W. R. Lee, Eve Rosenhaft, eds. State, Social Policy, and Social Change in Germany, 1880-1994. Oxford and New York: Berg Publishers, 1997. xiii + 332 pp. $53.00 (cloth), ISBN 978-1-85973-197-0.
Reviewed by Greg Eghigian (University of Texas at Arlington)
Published on H-German (February, 1998)
This is a second, updated edition of a volume that first appeared in 1990 under the title The State and Social Change in Germany, 1880-1980. According to the editors, demand for the now out-of-print first edition, changes in the names and status of German archives, and a need to incorporate material on German reunification all prompted publishing this new edition. This is not a substantially different book, however: revisions have been mostly confined to the introduction and to Leaman's chapter, while only one new essay appears at the end of the volume. The editors also once again decided to offer no contribution on National Socialism, "as there is already extensive literature on the subject" (p. 1). While this does offer the luxury of more space to donate to other themes, at the very least a review essay on the Third Reich would have served the volume well. This, however, is not to disparage Lee and Rosenhaft's collection. On the contrary, the articles continue to resonate with current trends in the social history of the German state and social policy. The volume therefore remains an excellent introduction to a field of historical inquiry that is presently undergoing something of a revival.
The articles in this collection can be organized topically into four categories. Contributions from Andreas Kunz, Helen Boak, and Martin Forberg explore the parameters and dynamics of state involvement in employment matters between 1880 and 1933. When viewed together, the three articles present a story of the Kaiserreich and Weimar states quite unlike traditional, Sonderweg depictions. As Kunz points out in his investigation of state efforts to squelch the right of public employees to associate freely, Wilhelmian policy makers were mostly on the defensive, interested in, but unable to stop, the impulses of civil servants to organize themselves into a formidable interest group. Forberg, too, domesticates the imperial state, noting that the Prussian government never attempted to develop a consistent policy regarding foreign labor despite growing migration in the late nineteenth century. World War I appears as the major turning point in both Kunz's and Forberg's narratives, with the Burgfrieden awarding civil servants unprecedented rights to associate and with nationalist sentiment contributing to legal protection of indigenous workers and to state-sponsored exploitation of forced Belgian and Polish labor. Boak's chapter, examining the success the postwar government had in restricting the number of women (especially married women) in the civil service, treats the Weimar state as a much more ambitious force for conservative intervention than its predecessor. Similar to the findings of recent works by, among others, David Crew, Edward Ross Dickinson, Atina Grossmann, Elizabeth Harvey, Young-Sun Hong, and Cornelia Usborne, Boak finds the Weimar government's policy on female employment increasingly driven by anxieties over the growing prominence of women in the public sphere.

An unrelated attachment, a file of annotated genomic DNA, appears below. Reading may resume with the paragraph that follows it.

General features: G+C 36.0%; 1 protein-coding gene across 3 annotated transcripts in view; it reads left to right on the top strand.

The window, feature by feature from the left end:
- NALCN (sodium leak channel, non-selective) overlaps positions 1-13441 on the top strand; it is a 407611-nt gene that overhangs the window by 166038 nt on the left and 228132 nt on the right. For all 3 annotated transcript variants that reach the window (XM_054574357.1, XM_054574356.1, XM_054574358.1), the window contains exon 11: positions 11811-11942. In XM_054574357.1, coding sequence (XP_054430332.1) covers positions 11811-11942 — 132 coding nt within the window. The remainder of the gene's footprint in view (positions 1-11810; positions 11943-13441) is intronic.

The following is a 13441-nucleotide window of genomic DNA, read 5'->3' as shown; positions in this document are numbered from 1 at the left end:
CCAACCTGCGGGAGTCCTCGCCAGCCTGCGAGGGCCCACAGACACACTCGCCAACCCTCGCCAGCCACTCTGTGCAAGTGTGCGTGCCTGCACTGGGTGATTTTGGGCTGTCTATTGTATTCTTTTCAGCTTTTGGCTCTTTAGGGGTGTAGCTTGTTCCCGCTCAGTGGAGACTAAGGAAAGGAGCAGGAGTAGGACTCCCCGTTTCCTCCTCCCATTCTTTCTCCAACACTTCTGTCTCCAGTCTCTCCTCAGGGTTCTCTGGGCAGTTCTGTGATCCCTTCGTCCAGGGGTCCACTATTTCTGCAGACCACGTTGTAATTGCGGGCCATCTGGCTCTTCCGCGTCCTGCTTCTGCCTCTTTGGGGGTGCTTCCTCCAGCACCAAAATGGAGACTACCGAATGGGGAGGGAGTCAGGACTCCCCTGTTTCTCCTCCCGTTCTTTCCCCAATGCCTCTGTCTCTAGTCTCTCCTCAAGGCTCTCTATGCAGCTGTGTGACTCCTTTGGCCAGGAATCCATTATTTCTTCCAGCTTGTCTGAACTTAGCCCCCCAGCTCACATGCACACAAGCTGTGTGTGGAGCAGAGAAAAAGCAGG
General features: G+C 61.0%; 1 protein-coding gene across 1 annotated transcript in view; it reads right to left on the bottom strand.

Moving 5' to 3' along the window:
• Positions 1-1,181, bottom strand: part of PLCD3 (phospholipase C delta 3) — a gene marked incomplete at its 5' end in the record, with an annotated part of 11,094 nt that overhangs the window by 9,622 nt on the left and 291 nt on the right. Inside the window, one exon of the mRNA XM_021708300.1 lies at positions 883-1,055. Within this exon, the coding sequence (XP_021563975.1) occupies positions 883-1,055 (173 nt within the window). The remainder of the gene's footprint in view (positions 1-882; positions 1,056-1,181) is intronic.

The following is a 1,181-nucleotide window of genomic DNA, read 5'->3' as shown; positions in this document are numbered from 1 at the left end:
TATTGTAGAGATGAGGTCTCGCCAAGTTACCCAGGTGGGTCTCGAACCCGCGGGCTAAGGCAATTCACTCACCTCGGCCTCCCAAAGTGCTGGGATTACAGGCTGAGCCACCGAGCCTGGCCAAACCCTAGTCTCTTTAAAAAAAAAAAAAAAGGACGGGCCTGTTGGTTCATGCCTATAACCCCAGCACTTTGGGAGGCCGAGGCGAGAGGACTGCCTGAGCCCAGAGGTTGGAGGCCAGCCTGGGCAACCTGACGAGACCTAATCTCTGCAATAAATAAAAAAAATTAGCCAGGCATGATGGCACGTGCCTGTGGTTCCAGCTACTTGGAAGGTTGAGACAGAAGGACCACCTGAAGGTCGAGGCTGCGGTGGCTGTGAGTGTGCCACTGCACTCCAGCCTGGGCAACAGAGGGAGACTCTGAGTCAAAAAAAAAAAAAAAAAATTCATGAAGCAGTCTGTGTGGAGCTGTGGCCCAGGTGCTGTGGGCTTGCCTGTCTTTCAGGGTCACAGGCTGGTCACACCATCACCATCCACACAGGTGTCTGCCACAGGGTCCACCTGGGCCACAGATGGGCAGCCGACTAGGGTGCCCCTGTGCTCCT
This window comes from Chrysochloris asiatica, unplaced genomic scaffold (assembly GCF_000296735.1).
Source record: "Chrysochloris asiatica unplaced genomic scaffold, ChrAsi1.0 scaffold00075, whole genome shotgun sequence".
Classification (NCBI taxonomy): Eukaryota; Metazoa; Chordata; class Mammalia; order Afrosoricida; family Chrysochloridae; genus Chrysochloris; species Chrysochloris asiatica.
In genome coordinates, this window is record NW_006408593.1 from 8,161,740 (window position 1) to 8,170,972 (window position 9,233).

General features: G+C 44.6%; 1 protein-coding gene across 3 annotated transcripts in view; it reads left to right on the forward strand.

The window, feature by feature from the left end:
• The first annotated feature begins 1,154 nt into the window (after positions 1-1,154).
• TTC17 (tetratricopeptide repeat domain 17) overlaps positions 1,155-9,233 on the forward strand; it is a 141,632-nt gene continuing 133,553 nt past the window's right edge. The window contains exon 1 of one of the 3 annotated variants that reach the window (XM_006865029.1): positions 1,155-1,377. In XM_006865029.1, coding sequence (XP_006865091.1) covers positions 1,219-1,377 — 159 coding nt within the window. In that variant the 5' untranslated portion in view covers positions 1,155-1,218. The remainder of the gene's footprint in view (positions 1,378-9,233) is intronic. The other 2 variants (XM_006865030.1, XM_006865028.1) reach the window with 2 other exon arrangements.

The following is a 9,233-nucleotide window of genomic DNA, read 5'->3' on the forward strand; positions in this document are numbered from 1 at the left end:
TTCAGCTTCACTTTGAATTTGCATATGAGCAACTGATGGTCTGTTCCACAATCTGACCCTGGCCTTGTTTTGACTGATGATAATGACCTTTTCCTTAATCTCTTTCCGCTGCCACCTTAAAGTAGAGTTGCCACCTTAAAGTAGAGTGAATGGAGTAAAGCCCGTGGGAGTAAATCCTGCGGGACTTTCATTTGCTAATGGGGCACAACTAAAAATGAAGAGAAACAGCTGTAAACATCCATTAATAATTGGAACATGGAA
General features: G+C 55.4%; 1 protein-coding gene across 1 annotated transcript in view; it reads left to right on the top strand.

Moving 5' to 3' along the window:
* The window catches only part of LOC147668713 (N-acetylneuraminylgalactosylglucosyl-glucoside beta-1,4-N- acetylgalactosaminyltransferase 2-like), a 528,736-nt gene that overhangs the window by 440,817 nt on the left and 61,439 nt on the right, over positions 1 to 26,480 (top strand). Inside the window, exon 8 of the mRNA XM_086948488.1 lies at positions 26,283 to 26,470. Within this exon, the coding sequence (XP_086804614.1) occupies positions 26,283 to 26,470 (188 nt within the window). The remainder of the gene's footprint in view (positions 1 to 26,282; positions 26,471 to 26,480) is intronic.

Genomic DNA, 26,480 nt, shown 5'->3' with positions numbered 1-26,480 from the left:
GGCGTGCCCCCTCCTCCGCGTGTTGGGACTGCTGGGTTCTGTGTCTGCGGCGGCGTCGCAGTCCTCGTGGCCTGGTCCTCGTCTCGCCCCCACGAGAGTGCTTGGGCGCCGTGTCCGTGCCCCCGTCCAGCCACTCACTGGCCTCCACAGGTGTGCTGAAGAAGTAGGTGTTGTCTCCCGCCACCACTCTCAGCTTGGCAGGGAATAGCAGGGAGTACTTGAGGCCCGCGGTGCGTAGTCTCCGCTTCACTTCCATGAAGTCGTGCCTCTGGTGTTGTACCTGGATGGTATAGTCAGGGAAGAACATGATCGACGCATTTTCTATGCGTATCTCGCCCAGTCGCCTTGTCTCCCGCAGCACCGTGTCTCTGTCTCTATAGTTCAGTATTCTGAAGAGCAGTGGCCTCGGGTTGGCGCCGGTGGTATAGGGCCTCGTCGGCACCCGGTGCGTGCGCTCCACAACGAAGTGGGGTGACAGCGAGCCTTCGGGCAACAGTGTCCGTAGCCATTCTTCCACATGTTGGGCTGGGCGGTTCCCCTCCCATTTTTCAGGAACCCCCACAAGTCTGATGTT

Articles by Paul Weindling and Dietrich Milles constitute a second grouping of essays that focus on the relationship between medicine and modern social policy. These are two of the least successful chapters in the book, but for two very different reasons. Like Boak, both seek to undermine what they believe to be the predominant view of the German (and particularly Weimar) welfare state as a paragon of social progressivism. "In fact," Weindling says rather bluntly, "local studies of the operations of the welfare state show that it was mean, penny-pinching, and inadequate" (p. 136). This a familiar refrain for Weindling (see his Health, Race, and German Politics Between National Unification and Nazism, 1870-1945 ), who believes the "biologization of welfare" during the Weimar period was made possible by its irrational, undemocratic, and overly professionalized structure. He neither defines nor historicizes these loaded terms, however, leading one to assume that he believes their meanings to be obvious. This invariably weakens his argument. His insistence that state coordination and standardization of services is synonymous with centralization and authoritarianism, for instance, bears serious revision in light of recent literature in the history of standardization in science (see, for example, M. Norton Wise, ed., The Values of Precision ). By contrast, Milles is more attentive to the ways in which modern German health services have wedded clinical and industrial rationalities. He shows that the medicalization of occupational hazards in the nineteenth century transformed the social and ethical questions over the risks associated with industrial capitalism into narrow, technical matters of hygiene and pathology. This has had the effect of largely restricting social policy discussions about occupational injury and illness to medical prophylactics. Readers may be put off, however, by Milles's often dense prose. For those unfamiliar with his work, however, he and his colleague Rainer Mueller have produced some of the most innovative recent work in the history of German medicine and social policy. They deserve a close reading (for those interested, a good starting point would be Milles, ed. Gesundheitsrisiken, Industriegesellschaft, und soziale Sicherungen in der Geschichte ).